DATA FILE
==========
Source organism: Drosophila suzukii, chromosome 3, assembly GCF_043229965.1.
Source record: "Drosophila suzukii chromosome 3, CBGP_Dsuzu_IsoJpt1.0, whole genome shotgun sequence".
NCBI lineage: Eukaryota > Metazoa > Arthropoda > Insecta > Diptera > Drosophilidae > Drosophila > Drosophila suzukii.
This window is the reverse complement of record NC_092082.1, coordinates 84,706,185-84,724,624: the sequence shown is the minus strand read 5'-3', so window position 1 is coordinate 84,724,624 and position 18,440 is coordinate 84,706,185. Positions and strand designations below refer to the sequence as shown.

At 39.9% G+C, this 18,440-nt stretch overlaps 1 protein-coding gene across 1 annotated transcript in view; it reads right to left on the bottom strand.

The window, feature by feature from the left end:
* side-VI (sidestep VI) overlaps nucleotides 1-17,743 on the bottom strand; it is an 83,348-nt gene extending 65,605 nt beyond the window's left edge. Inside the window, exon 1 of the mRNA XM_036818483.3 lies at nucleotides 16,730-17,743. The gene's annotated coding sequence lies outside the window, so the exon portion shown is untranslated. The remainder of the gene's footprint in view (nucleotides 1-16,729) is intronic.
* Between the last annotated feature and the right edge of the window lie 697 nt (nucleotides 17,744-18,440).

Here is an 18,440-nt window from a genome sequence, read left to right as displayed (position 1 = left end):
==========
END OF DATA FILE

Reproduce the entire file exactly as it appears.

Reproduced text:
Source organism: Drosophila suzukii, chromosome 3, assembly GCF_043229965.1.
Source record: "Drosophila suzukii chromosome 3, CBGP_Dsuzu_IsoJpt1.0, whole genome shotgun sequence".
NCBI lineage: Eukaryota > Metazoa > Arthropoda > Insecta > Diptera > Drosophilidae > Drosophila > Drosophila suzukii.
This window is the reverse complement of record NC_092082.1, coordinates 84,706,185-84,724,624: the sequence shown is the minus strand read 5'-3', so window position 1 is coordinate 84,724,624 and position 18,440 is coordinate 84,706,185. Positions and strand designations below refer to the sequence as shown.

At 39.9% G+C, this 18,440-nt stretch overlaps 1 protein-coding gene across 1 annotated transcript in view; it reads right to left on the bottom strand.

The window, feature by feature from the left end:
* side-VI (sidestep VI) overlaps nucleotides 1-17,743 on the bottom strand; it is an 83,348-nt gene extending 65,605 nt beyond the window's left edge. Inside the window, exon 1 of the mRNA XM_036818483.3 lies at nucleotides 16,730-17,743. The gene's annotated coding sequence lies outside the window, so the exon portion shown is untranslated. The remainder of the gene's footprint in view (nucleotides 1-16,729) is intronic.
* Between the last annotated feature and the right edge of the window lie 697 nt (nucleotides 17,744-18,440).

Here is an 18,440-nt window from a genome sequence, read left to right as displayed (position 1 = left end):